A Colonial Legacy
The Kashmir problem continues to vex the two nations created out of a colonial exit which devoted limited thought on the future of such populous entities. Pakistan feels incomplete without the ‘K’ in its national nomenclature. This was aggravated by the cleavage of its eastern half in 1971, questioning the ‘rason detre’ of partitioning. India continues to nurse the wounds of the 1947-48 aggression which deprived it of the Radcliff drawn territorial rights. Perhaps there was a colonial design in creating a festering sore which would have very limited probability of healing. After all, the Commanders-in-Chief on both sides were British and it is most unlikely that the impending Pakistani aggression to violate the newly-drawn international border, would not have been known to both. This aspect needs to be borne in mind in historical retrospect.
Proposed by General Musharraf in October 2004 to the Pakistani press, the plan considers the pre-1948 existence of seven regions in Jammu and Kashmir…
A Military Solution
Obscured in the fog of the 1947-48 war, perhaps there lay a military solution to the problem, in India attempting and regaining lost territory to the extent it could. The Indian Commander-in-Chief probably felt this was possible but was denied political backing possibly due to lack of faith in a military solution or perhaps due to a desire to project statesmanship, internationally. In the conventional spectrum in 1965 and 1971, a military solution failed to emerge. With the nuclearisation of the subcontinent, a military solution has limited feasibility and logically indicates the need to explore other options.
A number of options and plans have been in circulation over the years. There is the ‘Dixon Plan’ ascribed to Sir Owen Dixon of Australia, who as the UN representative had submitted his plan to UN Security Council in September 1950. With some variations there is the ‘Chenab Plan’, a favourite version with diplomats in Pakistan. The `Andorra Model’, a favourite with track-two negotiators advocates autonomy overseen by both nations. A plan propounded by Professor Deepak Basu of Japan’s Nagasaki University, advocates implementing the two-nation theory to its logical conclusion by total exchange of Muslim and non-Muslim populations. The `Neelam Plan’ envisages shifting the Line of Control along the Neelam River, thus rendering the northern areas independent. And finally, there is a concoction offered by General Musharraf which advocates further cleavage on communal lines with total advantage to Pakistan.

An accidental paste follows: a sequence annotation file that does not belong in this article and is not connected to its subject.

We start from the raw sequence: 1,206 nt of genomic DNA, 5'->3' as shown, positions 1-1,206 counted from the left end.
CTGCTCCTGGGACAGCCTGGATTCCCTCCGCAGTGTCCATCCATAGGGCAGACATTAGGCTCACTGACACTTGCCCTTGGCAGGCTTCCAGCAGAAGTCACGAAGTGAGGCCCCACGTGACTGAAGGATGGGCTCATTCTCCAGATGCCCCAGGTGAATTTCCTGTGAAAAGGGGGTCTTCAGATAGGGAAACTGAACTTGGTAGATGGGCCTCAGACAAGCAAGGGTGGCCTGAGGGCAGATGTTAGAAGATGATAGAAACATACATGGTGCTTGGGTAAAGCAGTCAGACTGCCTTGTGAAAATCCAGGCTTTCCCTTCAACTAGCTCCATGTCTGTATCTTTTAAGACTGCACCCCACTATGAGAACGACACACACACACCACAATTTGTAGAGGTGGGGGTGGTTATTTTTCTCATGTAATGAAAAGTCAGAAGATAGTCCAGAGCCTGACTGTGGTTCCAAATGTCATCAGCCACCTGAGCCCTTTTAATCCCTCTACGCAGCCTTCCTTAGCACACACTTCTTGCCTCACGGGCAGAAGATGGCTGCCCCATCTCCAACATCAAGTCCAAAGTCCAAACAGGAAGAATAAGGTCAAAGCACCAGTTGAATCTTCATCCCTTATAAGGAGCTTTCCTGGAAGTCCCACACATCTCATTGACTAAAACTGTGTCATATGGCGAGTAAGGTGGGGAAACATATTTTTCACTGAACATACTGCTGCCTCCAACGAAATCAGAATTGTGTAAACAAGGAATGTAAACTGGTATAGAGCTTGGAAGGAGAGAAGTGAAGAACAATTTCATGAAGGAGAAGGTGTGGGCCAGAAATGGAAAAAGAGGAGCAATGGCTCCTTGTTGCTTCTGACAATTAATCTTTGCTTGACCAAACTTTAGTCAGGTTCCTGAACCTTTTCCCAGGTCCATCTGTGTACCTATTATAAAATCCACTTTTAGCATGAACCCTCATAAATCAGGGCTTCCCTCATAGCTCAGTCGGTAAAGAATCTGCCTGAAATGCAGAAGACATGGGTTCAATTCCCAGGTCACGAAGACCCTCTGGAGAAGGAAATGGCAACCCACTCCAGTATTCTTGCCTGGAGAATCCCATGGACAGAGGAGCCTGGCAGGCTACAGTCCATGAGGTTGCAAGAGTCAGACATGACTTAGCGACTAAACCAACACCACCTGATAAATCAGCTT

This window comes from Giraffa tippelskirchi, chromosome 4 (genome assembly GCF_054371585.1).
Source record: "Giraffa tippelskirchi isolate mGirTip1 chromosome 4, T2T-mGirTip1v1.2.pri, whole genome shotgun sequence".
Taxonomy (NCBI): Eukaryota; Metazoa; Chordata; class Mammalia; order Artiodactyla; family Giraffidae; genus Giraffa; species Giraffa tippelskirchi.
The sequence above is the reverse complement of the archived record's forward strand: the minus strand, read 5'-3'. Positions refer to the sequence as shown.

More than half a century removed from a colonial decision, implemented in an ad hoc manner, perhaps what matters more is the economic angle and hence, the distribution of water gains tremendous importance. The same rivers have to irrigate the bread-baskets of both nations and in an era where economics reign supreme, communal considerations should be relegated to the back-burner. The recent flare-up of the Baglihar issue, demonstrates the validity of this logic.
Compared to the border issues between India and China, the Kashmir problem has a very high emotional quotient in both India and Pakistan. Public perception of any solution to the problem can make governments fall. A detailed consideration of the various plans and models would be in order.
The Dixon Plan
This plan envisages handing over the northern areas and Pakistan Occupied Kashmir (POK) to Pakistan and dividing the Jammu Division based on Hindu/Muslim majority between the two. The fate of Kashmir Valley is to be decided by a plebiscite. The plan seemingly fell through due to Nehru’s insistence that the plebiscite should be held under Sheikh Abdullah as Prime Minister of the state. This was not agreed to by Dixon and hence, the implementation of the plan failed.
The Neelam river flows into Pakistan in the area of Gurais. It runs West and drains into the Jhelum North of Muzaffarabad. The plan envisions moving the Line of Control along the Neelam River. ..
The Chenab Plan
Under this plan, six districts of the Kashmir Valley i.e Srinagar, Baramulla, Budgam, Kupwara, Pulwama and Anantnag are to be granted sovereign status except for foreign policy. POK and the northern areas would become part of Pakistan. In return India would get the Hindu dominated districts of Jammu, Kathua and Udhampur, as well as Ladakh. The Line of Control would shift eastwards to include Poonch, Rajouri and Doda to Pakistan and be deemed the International Border.
The model is based on an area called Andorra which was territorially claimed by both France and Spain. Based on an agreement in 1993, Andorra has been granted autonomy. It has its own currency and constitution. France and Spain are jointly responsible for the defence of Andorra. Following this model, the Kashmir Valley would attain near sovereignty with India and Pakistan jointly responsible for its defence and foreign affairs.